Puerto Rican Pride Awards Bestowed

At ninth annual ceremony held in Kew Gardens, six Latino leaders recognized for service

The Puerto Rican Initiative to Develop Empowerment (PRIDE) and the Latino Gay Men of New York honored members for their contributions to the Latin American lesbian, gay, bisexual and transgender community last Friday night, November 19.

The 2004 PRIDE awards, the ninth annual ceremony, were held at the Kew Gardens Community Center in Queens. Earlier PRIDE awards have been held in Brooklyn, the Bronx and Manhattan. This year, the group decided to hold the event in Queens to recognize and support community-building efforts throughout New York City, PRIDE president Luis Robles said.

PRIDE, an organization founded in 1995, connects LGBT people of Puerto Rican descent to tackle the community’s concerns, which include racism, homophobia and HIV/AIDS. The group walks in the annual June Puerto Rico Day Parade in New York City, the Gay Pride Parade in Puerto Rico and have campaigned against oppressive HIV laws there as well.

The evening, which began at 6.pm, opened with cocktails and dinner, where the organizers, award recipients and guests socialized. After dinner, Robles introduced the six award winners—Tony O’Rourke-Quintana, Juan Mendez, Lisbeth Melendez Rivera, Maribelle Vazquez, Michelle Sosa and Raquel Algarin.

O’Rourke-Quintana is the executive director of the Bronx Gay and Lesbian Health Resource Consortium, one of the only LGBT community groups in the Bronx. A graduate of the University of Michigan, he has worked as the local campaign coordinator for the Gay, Lesbian and Straight Education Network and as manager of the HOTT youth street outreach program at the Callen-Lorde Community Health Center. In addition, he serves on the boards of the Gay and Lesbian Dominican Empowerment Organization (GALDE) and the Ali Forney Center, a homeless youth shelter with facilities in Harlem and Hell’s Kitchen. O’Rourke-Quintana is a founding board member of the Out People of Color Political Action Club, and the founder and chair of LLEGO-Michigan, a chapter of the National Latina/o, Gay, Bisexual and Transgender Organization.

Juan Mendez is an award winning journalist and activist in the LGBT communities of New York and Puerto Rico. He gave up his job as assistant to the vice president of Orion Pictures to work as an AIDS outreach worker and educator for the Lower East Side Family Union. Since then he has worked as an assistant director of the Homeless Youth Program at the Hetrick Martin Institute, the director of the domestic violence program at the New York City Gay and Lesbian Anti Violence Project and deputy director for policy at the Latino Commission on AIDS (LCOA), a position he currently holds. He also serves on the board of directors of GALDE.

Michele Sosa, a recipient of the Hispanic AIDS Forum’s Award for Courage and Promise in the Translatina Community, is a transgendered woman who has been an HIV awareness peer educator since 1999 and now works at the Positive Health Project. Sosa is a LCOA member and has been a guest speaker on transgender issues at the “Reunion Latina” conference. At the Positive Health Project, she works as a prevention case manager, conducting health education workshops for the transgender community, and counseling active substance users.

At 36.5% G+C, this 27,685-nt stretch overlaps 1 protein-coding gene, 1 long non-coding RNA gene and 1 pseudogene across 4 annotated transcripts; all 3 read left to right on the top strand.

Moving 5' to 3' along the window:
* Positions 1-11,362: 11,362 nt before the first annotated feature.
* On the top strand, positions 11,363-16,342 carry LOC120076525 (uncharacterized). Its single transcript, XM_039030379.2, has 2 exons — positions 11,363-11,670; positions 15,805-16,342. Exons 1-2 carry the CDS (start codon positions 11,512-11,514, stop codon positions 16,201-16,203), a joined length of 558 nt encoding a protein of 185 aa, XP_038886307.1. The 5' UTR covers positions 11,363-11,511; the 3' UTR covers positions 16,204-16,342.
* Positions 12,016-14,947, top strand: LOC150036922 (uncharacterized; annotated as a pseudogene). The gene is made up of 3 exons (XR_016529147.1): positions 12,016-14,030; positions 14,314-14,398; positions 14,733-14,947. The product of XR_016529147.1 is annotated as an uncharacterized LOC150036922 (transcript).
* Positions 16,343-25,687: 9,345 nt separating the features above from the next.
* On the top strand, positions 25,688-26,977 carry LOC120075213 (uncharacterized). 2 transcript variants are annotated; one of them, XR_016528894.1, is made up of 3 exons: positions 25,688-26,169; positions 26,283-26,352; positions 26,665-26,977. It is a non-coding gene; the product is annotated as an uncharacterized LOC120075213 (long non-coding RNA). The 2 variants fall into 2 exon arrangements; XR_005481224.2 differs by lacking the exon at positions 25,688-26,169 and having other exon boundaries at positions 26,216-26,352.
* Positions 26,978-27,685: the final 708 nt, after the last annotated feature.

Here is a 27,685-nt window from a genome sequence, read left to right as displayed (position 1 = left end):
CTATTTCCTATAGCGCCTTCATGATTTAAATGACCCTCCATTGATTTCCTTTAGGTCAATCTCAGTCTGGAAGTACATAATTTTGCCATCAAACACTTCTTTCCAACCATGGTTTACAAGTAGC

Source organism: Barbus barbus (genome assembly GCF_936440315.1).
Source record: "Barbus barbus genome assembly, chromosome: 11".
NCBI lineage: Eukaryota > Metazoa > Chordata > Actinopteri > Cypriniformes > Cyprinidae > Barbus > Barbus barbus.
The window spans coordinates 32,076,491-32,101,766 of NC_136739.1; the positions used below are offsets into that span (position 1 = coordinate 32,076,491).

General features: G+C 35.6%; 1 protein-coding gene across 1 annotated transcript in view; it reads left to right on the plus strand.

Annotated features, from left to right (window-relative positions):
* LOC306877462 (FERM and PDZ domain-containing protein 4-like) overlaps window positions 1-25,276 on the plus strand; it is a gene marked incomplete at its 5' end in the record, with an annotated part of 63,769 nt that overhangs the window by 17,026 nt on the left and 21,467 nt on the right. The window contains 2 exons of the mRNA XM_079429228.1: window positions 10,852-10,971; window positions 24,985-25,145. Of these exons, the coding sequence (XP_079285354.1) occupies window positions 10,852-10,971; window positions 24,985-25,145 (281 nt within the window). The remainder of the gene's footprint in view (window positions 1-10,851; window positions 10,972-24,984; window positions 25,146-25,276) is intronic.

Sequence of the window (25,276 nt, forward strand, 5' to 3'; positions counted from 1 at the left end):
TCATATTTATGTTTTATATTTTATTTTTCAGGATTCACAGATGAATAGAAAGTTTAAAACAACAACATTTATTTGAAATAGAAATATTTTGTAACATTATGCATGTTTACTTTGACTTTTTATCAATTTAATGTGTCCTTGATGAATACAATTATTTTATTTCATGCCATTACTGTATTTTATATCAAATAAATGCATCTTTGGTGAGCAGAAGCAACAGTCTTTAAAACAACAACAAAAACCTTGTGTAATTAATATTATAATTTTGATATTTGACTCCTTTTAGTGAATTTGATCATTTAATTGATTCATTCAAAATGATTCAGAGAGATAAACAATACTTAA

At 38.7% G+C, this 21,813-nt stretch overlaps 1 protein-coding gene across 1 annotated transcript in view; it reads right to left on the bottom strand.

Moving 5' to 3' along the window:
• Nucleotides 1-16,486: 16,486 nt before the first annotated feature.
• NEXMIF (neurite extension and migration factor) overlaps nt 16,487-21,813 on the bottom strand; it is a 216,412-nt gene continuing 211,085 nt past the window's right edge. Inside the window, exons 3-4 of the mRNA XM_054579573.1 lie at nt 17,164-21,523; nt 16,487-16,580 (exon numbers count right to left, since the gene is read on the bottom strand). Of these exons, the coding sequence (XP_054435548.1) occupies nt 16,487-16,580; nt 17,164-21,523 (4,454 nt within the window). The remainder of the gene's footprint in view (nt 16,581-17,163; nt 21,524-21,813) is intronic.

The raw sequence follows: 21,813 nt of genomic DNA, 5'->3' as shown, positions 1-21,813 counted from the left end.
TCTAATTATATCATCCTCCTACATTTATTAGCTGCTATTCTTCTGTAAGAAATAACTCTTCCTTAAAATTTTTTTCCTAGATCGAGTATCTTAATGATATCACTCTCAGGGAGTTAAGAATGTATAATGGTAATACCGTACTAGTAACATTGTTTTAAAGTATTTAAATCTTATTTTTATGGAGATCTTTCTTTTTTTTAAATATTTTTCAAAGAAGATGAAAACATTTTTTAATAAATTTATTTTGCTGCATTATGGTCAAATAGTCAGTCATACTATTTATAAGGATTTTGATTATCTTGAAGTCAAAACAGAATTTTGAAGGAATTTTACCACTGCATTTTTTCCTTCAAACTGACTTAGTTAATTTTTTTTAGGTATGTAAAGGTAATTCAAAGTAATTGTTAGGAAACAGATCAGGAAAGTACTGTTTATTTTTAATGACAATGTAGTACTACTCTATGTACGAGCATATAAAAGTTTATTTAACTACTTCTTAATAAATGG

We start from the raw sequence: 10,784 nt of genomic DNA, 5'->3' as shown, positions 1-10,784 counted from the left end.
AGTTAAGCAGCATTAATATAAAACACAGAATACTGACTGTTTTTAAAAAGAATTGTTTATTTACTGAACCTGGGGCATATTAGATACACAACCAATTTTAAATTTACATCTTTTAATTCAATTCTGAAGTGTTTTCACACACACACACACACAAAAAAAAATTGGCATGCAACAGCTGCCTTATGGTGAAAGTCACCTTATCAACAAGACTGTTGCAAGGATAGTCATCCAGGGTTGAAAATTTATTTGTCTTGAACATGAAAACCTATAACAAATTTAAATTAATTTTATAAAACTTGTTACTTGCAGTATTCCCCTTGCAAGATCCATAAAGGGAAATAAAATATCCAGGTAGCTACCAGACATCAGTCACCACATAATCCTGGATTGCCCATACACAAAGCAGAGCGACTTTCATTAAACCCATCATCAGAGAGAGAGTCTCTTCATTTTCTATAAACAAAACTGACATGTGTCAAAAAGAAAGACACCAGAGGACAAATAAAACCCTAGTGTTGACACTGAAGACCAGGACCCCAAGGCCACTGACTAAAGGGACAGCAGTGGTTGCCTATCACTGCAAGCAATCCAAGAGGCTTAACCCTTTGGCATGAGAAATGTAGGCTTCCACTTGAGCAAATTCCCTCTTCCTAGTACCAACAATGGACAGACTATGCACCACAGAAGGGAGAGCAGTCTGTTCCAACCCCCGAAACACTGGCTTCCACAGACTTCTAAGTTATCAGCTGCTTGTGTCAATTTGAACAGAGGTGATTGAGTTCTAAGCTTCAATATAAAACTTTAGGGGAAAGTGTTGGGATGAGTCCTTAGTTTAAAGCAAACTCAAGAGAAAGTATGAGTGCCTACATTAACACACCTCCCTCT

A nurse by profession, Raquel Algarin was born in Cayey, Puerto Rico and raised on the Lower East Side of Manhattan. In the last 30 years, she has worked in community health care, rape crisis counseling and prevention education for youth. A proponent of “blended medicine,” a combination of alternative and holistic therapies, she is a reiki master and an acupuncture detox specialist. She is a founding member and, currently, the program director of the Lower East Side Harm Reduction Center.

Lisbeth Melendez Rivera, a Puerto Rican lesbian, currently works as a mobilization coordinator at Freedom to Marry, an organization that seeks to win marriage equality nationwide. The former director of community education and training for LLEGO, she has worked with LGBT and labor groups for more than 15 years. She has served on the boards of the Massachusetts Coalition for Occupational Safety and Health, the National Youth Advocacy Coalition and Pride At Work, the queer caucus of the AFL-CIO.

Maribelle Vazquez works as a minister to the Latino LGBT communities. After leaving her church of origin, the Assemblies of God, to join Iglesia Cristo Rey, a Latino LGBT congregation, she became a church leader when it became part of Metropolitan Community Church of New York. Since then, she has been providing spiritual guidance through Arcoiris Latino de Cristo, MCC’s Latino Ministry of New York.

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